Apple is limiting advertisers to 100 campaigns per ad network. 100 campaigns may sound a lot, but these have to include all targeting variations. Apple is limiting it to 100 so advertisers cannot make it easier to track individual users by making each campaign much tighter in its targeting.
Some ad networks and advertising platforms are limiting the number of campaigns further. This will be discussed further in section 5: How are the major channels reacting?
Because SKAdNetwork was designed to link a click to a conversion, it was expected that there would be no view-through attribution where there is no consent.
However, an Apple update (28th Jan) suggested that view-through attribution will be possible with SKAdNetwork for video, audio and interactive advertising. For an impression to be considered ‘viewed’ and be able to claim credit for a conversion, the advert will have to be on screen for a minimum of three seconds.
Additionally, SKAdNetwork will only record up to 15 viewed ad impressions per source app, before it will start forgetting the oldest impression. So if your ad was the 1st impression and the user saw 10 more ads in an app before converting, SKAdNetwork would attribute that conversion to the impression. But, if the person saw, say, 20 impressions after your ad was served, then any later conversion would not be attributed. We are not yet sure how Apple will track and enforce this.
A view-through ad impression must deliver a conversion within 24 hours for it to be attributable.
Attribution will go to the most recent impression with the highest strength. So a clicked ad will take precedence over a viewed ad, even if the viewed ad was served later, but if there are only multiple views, then the last view will take the credit.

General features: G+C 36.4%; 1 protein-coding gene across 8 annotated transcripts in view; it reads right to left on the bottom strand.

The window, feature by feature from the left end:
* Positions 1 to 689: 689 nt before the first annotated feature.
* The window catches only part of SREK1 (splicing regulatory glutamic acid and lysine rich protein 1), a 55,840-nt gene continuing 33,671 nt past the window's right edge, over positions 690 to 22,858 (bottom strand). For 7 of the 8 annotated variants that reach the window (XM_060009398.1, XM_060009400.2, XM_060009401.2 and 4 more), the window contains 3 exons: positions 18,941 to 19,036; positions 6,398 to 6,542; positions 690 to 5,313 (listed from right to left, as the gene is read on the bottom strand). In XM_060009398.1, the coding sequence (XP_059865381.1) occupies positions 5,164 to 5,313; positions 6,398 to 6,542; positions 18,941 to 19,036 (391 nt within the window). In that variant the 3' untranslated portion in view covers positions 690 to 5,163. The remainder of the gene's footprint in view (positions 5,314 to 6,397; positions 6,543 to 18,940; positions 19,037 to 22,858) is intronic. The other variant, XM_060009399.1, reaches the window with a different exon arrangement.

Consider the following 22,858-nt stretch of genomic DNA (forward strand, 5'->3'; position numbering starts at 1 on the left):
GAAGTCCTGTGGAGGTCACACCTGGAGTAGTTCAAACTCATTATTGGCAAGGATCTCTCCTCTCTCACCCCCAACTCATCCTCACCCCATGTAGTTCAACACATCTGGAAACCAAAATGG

Probabilistic methods of attribution in the absence of an IDFA will be out, too, in favour of a deterministic click. Tactics such as ‘fingerprinting’ (where the user’s IP address is combined with their device type, local network data, clipboard contents, and any other accessible data to generate a “fingerprint” that attempts to uniquely identify that user) was being considered as a workaround, but Apple has moved to dismiss this from being allowed.
SKAdNetwork will mean that the data available will be aggregated, delayed and limited. It is aggregated to maintain individual user’ privacy. This means that marketers will get less granular data for analytics and insights.
App advertising data will no longer be real-time, but delayed by potentially a few days. After the install, and the user opens the app for the first time, the device will report the install 0-24 hours after a 24-hour timer expires. This means that installs will be reported 24-48 hours after the install happened.
Conversions after an install will be reported 0-24 hours after a 24-hour timer expires after the final conversion event occurs. See the next section for more details.
ConversionValue is the new way to measure post-install activity to define the value of users
You are given 64 values (0-63) to code events per user within the app. It is important to note that these ConversionValues can only go up, i.e. from 10 to 20. Value can only be updated by a higher value event (e.g. app registration to app free trial) and within the timer. Marketers need to keep their ConversionValue events the same across their full range of channels and ad networks to allow for consistent reporting.
It appears that the ConversionValue of 0 is reserved by Apple to report installs – so don’t try to use it for anything else.
Tying accurate and long-term revenue to advertising campaigns will become more difficult for mobile advertisers. Once the 24-hour timer expires any further events, notably revenue, will not be posted back for reporting.
But it gets even harder. All revenue has to be included in the 64 values you have to report on post install events. A different value would need to be coded for different amounts of revenue. This much less problematic if you are a subscription app with one, two or three prices. But if, for example, you are a shopping app with dozens or hundreds of different price points, then you cannot possibly postback each unique revenue amount. Therefore, you will need to bucket revenue amounts into ranges and postback a value when a user falls into a certain range. For marketers taking this approach, measuring exact ROI will not be possible.
To overcome these challenges, some marketers are attempting to build a model to predict Lifetime Value (LTV). Talk to a Mobile Measurement Partner for more information on how they are helping marketers do this.